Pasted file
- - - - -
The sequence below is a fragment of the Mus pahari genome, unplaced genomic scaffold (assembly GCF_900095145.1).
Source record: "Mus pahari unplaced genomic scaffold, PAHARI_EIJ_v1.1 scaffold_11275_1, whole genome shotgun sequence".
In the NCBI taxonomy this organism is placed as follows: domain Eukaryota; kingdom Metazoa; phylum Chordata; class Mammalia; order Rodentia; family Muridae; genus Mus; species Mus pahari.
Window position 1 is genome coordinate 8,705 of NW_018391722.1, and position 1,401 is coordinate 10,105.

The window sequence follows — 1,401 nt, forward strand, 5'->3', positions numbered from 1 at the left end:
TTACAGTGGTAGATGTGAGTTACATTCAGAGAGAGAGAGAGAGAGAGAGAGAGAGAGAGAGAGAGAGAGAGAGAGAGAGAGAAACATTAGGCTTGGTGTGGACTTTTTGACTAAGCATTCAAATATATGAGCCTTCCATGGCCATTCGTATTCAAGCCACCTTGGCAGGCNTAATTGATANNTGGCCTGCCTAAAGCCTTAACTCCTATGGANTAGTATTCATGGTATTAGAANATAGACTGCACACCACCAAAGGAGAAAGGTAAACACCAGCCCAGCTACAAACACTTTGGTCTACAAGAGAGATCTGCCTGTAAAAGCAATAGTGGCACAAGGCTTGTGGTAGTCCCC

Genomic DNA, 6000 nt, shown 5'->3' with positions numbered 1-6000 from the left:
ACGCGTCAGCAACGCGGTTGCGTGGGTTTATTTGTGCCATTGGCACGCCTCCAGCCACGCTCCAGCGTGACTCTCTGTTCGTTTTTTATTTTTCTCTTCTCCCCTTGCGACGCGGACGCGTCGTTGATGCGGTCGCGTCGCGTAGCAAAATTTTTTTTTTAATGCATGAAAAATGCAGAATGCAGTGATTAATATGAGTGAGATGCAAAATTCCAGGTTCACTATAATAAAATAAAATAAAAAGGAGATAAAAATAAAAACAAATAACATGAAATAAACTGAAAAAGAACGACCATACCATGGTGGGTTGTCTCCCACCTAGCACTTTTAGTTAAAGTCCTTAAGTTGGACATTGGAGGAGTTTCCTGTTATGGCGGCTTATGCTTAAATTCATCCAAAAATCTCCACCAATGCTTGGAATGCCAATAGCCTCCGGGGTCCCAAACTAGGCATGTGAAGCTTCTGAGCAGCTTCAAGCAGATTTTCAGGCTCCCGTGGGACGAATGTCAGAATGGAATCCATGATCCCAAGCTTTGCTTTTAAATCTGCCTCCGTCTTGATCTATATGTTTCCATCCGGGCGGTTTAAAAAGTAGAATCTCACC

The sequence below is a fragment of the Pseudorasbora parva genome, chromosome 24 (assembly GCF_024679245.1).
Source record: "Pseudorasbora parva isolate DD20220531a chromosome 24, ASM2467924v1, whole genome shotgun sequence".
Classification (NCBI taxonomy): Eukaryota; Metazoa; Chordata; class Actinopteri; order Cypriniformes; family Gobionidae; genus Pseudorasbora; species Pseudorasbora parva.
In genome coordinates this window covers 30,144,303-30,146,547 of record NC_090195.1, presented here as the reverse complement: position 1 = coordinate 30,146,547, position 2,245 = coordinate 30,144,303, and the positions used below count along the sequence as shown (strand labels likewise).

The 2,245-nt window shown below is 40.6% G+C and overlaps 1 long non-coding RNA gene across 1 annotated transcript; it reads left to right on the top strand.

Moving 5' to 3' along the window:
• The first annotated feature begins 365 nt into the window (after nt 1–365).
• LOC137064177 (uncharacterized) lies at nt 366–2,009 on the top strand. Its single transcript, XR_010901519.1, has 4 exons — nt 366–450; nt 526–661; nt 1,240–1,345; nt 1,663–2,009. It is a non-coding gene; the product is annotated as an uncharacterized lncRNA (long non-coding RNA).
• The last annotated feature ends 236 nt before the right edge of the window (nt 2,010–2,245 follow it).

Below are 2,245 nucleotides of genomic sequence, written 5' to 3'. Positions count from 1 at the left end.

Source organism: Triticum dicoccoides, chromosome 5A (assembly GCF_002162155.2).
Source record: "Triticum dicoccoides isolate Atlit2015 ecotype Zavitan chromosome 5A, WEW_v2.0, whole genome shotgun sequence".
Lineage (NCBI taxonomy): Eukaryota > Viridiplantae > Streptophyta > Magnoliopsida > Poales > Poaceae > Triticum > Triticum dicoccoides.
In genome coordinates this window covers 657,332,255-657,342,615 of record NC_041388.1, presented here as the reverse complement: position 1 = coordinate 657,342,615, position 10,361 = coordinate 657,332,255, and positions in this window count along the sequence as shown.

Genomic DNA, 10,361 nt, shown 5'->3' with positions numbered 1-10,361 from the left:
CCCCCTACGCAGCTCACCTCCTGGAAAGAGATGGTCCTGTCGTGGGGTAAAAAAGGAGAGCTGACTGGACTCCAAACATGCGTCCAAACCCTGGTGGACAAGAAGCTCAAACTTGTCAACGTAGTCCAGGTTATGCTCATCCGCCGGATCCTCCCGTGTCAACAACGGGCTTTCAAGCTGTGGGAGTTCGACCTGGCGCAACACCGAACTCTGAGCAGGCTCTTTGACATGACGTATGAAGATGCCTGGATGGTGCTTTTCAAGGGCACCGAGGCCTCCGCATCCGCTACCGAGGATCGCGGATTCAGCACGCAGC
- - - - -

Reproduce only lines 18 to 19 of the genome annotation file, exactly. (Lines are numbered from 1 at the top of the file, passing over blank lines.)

Below are 2,245 nucleotides of genomic sequence, written 5' to 3'. Positions count from 1 at the left end.

Source organism: Triticum dicoccoides, chromosome 5A (assembly GCF_002162155.2).